This ambiguous and brilliantly executed miniature is among the most original products of imperial Mughal painting. A number of complicated iconographic formulae are vividly presented by the artist in this remarkable picture. In his attempt to portray an imaginary meeting of the two emperors visualized in a dream, the artist depicts it as an unearthly, supernatural event. The scene is set against an immense halo composed of the resplendent sun and a fantastic crescent moon in the bluish green sky.
Jahangir, the holder of the whole world proudly stands on a huge globe and embraces the bending figure of Abbas Shah (king of Persia). The figure of Jahangir is bigger in size than the Shah and the attitude of the Mughal emperor is that of a great monarch generously patronizing an inferior rival. Jahangir is the larger and infinitely the more self-confident monarch, firmly embracing Shah whose arms cannot fit around the more robust figure of his royal brother and who is almost made to stoop in a deferential attitude.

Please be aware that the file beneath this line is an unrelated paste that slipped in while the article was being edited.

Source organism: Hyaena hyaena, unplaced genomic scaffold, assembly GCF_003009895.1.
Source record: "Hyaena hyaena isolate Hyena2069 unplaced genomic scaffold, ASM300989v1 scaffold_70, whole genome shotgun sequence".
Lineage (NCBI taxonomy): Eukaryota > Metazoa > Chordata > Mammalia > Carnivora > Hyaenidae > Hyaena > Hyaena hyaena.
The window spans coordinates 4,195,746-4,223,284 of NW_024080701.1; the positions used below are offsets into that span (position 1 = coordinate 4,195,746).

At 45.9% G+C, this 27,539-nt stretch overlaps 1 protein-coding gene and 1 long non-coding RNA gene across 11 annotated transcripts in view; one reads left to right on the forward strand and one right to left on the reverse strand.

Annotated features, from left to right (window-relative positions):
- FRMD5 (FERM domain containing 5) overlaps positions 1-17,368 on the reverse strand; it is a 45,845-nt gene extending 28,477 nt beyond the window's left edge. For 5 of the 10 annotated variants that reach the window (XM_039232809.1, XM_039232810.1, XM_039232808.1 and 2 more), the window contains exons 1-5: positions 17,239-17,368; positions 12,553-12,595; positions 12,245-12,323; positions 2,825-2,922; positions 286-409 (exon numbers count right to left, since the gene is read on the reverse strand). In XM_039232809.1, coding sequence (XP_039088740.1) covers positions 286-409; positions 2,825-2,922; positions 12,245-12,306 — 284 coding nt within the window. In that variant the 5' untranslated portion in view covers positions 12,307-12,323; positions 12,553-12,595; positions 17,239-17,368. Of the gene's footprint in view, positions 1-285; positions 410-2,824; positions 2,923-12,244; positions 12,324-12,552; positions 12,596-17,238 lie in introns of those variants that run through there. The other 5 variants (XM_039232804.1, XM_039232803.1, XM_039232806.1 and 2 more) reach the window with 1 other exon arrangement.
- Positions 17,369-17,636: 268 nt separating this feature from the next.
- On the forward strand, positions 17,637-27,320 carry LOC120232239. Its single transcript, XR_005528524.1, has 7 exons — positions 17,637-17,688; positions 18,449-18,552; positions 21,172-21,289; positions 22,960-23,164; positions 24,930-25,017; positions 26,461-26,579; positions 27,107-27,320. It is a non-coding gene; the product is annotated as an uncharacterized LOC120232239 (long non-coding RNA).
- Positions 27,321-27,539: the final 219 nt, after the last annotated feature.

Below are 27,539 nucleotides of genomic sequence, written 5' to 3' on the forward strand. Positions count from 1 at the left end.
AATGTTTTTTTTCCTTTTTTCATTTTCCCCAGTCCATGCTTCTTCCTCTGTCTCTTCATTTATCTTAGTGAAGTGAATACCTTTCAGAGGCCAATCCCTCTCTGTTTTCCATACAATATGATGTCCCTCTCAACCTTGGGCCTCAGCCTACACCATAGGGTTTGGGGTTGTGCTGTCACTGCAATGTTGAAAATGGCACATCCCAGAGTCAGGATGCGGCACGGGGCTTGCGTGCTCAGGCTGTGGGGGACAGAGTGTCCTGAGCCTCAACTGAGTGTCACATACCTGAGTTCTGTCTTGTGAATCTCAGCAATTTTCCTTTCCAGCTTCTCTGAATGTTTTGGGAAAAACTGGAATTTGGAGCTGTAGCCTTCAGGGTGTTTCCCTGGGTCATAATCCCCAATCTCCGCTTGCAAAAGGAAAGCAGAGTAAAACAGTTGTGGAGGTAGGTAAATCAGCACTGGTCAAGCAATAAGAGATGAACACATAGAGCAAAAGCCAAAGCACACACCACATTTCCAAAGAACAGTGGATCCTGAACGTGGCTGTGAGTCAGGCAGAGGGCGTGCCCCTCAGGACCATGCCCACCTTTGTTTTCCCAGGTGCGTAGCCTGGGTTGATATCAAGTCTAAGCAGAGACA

This highly partial assessment of their relative strength is symbolized in the animals on which they stand. Jahangir stands on a sturdy lion, the king of beasts sprawled across India and Persia, whereas the Shah is made to stand on a meek lamb pushed over into the Mediterranean. The globe on which they stand symbolically illustrates the whole world which they have divided between themselves, with, of course, the lion's share going to the Mughal. The terrestrial globe which is very close to European examples of the period, shows with some cartographical accuracy, the regions of the world. A pair of winged cherubs taken from European paintings complete the painting.
This description by Renu Rana.
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